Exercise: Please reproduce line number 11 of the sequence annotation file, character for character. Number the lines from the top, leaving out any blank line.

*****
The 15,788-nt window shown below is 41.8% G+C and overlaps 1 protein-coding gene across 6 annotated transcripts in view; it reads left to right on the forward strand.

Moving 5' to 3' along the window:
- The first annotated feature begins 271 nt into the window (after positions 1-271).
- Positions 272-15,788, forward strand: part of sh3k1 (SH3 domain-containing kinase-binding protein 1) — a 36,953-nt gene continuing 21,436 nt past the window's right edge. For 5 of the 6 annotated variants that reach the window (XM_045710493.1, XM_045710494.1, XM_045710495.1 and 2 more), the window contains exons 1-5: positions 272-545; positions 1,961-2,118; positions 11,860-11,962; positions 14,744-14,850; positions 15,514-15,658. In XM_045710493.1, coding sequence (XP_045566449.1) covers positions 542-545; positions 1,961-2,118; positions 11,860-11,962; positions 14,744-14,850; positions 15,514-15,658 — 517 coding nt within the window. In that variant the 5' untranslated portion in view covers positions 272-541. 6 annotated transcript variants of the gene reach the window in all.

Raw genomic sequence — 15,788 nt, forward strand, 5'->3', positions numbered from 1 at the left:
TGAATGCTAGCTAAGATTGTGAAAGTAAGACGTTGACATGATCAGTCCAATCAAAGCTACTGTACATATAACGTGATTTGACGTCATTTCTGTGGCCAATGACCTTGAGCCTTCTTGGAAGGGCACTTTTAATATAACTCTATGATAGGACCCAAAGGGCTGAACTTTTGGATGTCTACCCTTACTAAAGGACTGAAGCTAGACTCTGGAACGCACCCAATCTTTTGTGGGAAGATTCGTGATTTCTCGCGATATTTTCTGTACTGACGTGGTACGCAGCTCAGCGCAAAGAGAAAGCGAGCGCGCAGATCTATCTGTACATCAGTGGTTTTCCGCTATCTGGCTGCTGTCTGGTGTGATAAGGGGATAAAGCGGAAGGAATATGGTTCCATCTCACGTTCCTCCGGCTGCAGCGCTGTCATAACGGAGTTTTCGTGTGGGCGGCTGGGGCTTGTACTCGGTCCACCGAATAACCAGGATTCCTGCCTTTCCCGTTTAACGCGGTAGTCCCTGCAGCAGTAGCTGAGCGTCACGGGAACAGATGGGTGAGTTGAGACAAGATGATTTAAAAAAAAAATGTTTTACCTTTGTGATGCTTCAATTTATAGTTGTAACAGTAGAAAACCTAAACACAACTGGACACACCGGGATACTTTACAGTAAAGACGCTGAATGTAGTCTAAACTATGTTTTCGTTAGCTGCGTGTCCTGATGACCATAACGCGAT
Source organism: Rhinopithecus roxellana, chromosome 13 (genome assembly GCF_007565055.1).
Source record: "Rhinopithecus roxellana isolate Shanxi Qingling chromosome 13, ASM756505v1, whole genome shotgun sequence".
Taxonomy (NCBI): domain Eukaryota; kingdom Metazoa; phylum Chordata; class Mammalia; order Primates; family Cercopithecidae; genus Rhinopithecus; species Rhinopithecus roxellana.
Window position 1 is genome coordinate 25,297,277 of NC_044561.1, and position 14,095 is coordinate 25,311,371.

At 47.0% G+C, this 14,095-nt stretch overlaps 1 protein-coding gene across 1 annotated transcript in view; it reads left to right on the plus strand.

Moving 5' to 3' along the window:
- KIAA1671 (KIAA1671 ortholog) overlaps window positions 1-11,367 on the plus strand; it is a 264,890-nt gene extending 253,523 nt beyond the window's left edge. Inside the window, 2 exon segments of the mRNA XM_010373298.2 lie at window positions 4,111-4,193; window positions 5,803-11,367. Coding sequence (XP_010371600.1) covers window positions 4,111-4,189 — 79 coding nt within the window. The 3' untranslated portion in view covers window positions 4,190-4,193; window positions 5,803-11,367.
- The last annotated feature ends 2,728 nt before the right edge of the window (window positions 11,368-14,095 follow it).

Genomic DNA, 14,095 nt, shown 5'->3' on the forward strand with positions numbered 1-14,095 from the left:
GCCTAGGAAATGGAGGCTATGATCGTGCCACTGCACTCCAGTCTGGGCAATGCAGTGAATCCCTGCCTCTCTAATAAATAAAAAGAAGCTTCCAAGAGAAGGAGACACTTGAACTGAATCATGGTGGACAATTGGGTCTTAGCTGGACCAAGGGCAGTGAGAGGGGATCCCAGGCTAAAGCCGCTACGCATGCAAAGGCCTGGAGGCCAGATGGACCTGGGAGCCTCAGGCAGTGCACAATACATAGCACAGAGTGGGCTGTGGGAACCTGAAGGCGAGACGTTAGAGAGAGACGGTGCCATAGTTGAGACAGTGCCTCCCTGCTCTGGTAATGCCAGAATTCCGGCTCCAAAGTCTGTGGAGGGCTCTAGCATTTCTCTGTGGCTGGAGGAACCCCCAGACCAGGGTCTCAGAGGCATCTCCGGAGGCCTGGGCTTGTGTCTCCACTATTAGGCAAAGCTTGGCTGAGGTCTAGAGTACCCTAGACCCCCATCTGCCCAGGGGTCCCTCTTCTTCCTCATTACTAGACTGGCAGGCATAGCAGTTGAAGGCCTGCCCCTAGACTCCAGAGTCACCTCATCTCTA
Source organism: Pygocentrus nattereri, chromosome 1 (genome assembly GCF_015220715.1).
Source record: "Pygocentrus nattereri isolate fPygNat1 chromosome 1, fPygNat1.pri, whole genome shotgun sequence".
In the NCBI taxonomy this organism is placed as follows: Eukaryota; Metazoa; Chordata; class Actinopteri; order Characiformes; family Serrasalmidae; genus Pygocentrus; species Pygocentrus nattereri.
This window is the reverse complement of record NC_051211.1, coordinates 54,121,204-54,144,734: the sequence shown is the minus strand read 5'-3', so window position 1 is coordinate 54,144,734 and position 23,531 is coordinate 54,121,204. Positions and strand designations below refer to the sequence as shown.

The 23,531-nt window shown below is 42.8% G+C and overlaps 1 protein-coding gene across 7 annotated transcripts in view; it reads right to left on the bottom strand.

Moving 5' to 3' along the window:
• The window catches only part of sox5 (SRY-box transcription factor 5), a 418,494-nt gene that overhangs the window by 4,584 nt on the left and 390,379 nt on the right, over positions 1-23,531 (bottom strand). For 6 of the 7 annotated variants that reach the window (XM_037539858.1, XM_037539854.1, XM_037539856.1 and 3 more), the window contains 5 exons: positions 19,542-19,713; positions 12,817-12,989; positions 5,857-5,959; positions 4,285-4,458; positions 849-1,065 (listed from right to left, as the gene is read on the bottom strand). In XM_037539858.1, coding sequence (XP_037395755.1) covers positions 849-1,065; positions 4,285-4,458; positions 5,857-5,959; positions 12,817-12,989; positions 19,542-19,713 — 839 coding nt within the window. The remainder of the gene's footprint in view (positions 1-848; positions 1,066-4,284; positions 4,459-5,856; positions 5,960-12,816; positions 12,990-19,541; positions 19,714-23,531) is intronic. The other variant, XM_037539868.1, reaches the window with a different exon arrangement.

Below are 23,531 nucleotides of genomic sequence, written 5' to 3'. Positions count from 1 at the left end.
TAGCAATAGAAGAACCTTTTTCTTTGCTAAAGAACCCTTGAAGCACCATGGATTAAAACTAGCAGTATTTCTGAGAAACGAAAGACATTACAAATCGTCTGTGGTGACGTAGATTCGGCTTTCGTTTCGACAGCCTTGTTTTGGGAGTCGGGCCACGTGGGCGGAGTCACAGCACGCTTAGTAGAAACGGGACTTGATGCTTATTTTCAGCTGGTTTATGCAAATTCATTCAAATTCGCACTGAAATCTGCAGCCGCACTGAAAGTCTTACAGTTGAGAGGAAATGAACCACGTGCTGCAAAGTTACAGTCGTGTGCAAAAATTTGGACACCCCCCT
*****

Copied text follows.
At 47.0% G+C, this 14,095-nt stretch overlaps 1 protein-coding gene across 1 annotated transcript in view; it reads left to right on the plus strand.